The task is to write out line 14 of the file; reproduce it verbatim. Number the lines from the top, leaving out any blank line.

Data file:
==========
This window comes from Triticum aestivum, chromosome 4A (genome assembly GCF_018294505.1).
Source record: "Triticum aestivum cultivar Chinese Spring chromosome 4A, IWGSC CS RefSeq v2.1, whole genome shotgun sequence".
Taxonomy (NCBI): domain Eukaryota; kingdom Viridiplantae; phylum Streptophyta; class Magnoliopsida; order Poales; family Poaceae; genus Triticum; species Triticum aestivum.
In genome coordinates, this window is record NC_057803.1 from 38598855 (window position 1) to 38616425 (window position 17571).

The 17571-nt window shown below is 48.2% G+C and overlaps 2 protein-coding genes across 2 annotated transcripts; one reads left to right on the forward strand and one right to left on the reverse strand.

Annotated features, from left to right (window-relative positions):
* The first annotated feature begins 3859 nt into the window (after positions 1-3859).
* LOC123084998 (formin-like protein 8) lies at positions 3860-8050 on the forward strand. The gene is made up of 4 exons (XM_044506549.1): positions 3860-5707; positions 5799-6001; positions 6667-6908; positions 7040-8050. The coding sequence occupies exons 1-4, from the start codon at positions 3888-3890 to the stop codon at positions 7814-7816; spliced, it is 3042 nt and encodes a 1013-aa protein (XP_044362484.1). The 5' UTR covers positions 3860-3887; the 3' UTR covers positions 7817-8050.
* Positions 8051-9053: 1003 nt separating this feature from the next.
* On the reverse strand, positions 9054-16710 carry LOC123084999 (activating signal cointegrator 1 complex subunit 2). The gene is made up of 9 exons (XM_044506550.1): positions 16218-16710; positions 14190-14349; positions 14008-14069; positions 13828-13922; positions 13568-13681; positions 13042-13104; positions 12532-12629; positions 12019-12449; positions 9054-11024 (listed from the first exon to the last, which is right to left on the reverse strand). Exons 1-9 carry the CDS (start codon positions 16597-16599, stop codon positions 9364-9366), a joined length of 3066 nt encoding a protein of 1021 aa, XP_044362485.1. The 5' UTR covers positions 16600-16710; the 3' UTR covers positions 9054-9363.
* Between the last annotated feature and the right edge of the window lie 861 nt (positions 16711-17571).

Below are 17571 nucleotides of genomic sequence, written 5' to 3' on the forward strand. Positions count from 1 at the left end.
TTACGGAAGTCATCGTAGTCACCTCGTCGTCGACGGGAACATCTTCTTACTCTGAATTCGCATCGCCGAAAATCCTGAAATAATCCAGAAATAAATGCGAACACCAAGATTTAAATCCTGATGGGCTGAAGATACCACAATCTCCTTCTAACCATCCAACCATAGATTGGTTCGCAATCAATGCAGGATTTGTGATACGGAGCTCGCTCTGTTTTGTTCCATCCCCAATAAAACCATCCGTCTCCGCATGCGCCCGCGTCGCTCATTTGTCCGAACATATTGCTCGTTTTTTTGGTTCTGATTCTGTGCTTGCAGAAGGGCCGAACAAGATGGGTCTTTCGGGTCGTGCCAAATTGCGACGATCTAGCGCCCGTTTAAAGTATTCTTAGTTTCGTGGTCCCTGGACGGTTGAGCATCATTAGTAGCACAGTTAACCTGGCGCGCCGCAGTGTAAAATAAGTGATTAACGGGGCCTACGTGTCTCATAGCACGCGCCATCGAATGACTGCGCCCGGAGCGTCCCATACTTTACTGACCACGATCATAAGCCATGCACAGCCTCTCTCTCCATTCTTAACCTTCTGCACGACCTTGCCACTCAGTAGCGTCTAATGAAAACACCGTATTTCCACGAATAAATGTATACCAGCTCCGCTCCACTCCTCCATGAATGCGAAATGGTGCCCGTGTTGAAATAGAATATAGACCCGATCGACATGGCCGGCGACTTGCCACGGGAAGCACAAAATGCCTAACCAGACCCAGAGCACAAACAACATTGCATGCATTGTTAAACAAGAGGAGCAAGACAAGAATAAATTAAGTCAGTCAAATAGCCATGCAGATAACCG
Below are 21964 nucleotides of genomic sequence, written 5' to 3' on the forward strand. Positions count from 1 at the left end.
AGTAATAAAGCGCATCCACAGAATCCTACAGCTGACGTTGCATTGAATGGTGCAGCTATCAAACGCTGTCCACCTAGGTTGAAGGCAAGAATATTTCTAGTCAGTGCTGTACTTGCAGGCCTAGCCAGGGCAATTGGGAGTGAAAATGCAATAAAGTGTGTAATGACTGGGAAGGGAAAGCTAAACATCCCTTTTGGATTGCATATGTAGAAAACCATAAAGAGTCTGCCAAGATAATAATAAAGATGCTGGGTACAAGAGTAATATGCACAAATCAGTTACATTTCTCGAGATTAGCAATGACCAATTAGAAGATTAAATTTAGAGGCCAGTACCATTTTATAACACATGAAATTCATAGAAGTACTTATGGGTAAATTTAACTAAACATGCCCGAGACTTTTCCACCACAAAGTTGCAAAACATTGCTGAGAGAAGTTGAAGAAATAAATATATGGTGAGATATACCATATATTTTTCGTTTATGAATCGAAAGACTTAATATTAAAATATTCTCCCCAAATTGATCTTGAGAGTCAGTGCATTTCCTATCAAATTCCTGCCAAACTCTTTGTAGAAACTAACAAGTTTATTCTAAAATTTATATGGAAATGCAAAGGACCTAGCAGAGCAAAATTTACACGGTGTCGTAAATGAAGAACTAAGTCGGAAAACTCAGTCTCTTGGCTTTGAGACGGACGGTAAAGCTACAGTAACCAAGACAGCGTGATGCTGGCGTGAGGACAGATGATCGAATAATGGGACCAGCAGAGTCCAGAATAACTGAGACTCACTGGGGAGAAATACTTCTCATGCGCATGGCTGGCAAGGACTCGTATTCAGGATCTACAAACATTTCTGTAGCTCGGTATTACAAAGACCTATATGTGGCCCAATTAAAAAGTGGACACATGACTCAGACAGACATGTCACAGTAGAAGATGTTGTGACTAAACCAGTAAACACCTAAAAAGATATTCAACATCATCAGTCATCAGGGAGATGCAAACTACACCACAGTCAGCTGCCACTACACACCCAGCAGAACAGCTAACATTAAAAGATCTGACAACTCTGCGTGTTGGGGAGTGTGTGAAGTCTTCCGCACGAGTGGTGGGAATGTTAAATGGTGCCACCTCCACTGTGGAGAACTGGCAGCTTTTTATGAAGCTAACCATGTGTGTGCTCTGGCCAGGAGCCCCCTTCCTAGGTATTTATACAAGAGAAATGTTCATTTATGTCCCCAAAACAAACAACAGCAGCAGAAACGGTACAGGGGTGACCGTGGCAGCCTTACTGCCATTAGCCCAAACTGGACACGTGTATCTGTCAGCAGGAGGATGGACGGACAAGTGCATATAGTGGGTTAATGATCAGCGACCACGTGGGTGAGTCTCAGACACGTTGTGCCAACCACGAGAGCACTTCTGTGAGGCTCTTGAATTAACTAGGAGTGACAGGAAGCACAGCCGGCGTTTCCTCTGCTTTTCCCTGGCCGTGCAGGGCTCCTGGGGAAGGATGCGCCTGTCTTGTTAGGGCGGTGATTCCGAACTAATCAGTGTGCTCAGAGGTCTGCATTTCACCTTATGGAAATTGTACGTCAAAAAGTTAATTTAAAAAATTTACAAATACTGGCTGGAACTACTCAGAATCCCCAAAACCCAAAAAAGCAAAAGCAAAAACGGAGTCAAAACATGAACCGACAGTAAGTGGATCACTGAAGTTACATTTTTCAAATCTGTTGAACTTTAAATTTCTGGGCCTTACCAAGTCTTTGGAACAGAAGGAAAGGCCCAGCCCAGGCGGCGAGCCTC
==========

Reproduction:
Below are 21964 nucleotides of genomic sequence, written 5' to 3' on the forward strand. Positions count from 1 at the left end.